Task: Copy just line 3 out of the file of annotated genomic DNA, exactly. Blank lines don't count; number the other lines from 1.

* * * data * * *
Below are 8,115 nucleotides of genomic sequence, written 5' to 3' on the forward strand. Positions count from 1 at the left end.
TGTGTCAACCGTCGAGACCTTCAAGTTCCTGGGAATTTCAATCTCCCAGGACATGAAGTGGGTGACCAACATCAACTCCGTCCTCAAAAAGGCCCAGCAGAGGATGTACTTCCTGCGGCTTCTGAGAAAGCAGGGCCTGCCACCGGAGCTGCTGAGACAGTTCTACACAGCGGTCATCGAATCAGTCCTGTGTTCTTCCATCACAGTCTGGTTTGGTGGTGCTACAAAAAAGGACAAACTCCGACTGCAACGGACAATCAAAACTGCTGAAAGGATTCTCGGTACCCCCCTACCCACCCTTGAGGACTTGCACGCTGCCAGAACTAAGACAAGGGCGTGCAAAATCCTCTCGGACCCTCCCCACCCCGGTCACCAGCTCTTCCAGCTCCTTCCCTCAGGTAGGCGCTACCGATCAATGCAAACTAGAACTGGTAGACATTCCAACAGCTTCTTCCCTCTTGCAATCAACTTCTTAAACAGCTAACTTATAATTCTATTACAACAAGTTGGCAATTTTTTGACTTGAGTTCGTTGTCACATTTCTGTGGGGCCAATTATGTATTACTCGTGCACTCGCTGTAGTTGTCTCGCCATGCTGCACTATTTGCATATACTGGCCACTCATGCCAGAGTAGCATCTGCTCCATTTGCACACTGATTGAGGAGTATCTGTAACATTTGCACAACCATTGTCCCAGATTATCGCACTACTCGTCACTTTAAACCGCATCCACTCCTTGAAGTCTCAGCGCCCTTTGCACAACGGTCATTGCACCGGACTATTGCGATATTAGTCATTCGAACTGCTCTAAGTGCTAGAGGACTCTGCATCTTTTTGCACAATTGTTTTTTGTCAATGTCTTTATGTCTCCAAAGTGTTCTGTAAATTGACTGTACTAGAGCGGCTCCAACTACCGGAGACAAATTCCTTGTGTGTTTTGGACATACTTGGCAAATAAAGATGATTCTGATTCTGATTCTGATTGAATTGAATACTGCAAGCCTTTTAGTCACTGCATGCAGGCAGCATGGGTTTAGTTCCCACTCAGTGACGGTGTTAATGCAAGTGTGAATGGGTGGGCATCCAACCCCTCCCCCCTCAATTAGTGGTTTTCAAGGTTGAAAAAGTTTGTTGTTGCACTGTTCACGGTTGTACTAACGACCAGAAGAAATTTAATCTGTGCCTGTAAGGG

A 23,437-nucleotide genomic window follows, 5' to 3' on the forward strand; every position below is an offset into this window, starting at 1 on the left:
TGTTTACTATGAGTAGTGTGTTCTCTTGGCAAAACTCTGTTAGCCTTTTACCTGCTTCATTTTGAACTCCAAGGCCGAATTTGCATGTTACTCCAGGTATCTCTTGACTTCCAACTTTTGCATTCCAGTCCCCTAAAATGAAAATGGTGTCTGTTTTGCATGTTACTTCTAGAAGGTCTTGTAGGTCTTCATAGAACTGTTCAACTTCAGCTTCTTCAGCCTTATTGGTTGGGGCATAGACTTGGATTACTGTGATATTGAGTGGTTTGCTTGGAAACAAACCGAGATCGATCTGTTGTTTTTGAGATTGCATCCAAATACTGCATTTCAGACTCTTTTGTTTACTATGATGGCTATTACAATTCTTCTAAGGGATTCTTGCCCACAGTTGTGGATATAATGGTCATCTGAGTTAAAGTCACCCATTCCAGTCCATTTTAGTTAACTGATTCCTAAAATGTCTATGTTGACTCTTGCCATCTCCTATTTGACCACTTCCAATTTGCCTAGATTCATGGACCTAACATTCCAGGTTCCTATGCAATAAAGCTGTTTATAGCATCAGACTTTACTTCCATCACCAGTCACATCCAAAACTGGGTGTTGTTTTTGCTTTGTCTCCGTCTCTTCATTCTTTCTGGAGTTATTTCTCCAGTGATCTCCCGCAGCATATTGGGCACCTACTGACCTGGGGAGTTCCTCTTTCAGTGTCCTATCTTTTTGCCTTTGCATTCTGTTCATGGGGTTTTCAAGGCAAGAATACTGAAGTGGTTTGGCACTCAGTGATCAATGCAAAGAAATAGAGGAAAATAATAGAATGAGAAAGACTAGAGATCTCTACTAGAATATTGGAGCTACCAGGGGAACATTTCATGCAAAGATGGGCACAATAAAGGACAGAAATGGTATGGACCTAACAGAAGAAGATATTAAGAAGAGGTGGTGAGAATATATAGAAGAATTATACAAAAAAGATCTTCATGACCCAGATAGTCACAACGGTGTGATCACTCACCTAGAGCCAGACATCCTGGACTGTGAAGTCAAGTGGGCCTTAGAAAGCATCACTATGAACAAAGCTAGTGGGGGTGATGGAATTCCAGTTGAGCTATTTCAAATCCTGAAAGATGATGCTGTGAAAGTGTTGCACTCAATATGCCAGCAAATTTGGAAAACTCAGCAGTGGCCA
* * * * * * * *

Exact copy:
A 23,437-nucleotide genomic window follows, 5' to 3' on the forward strand; every position below is an offset into this window, starting at 1 on the left: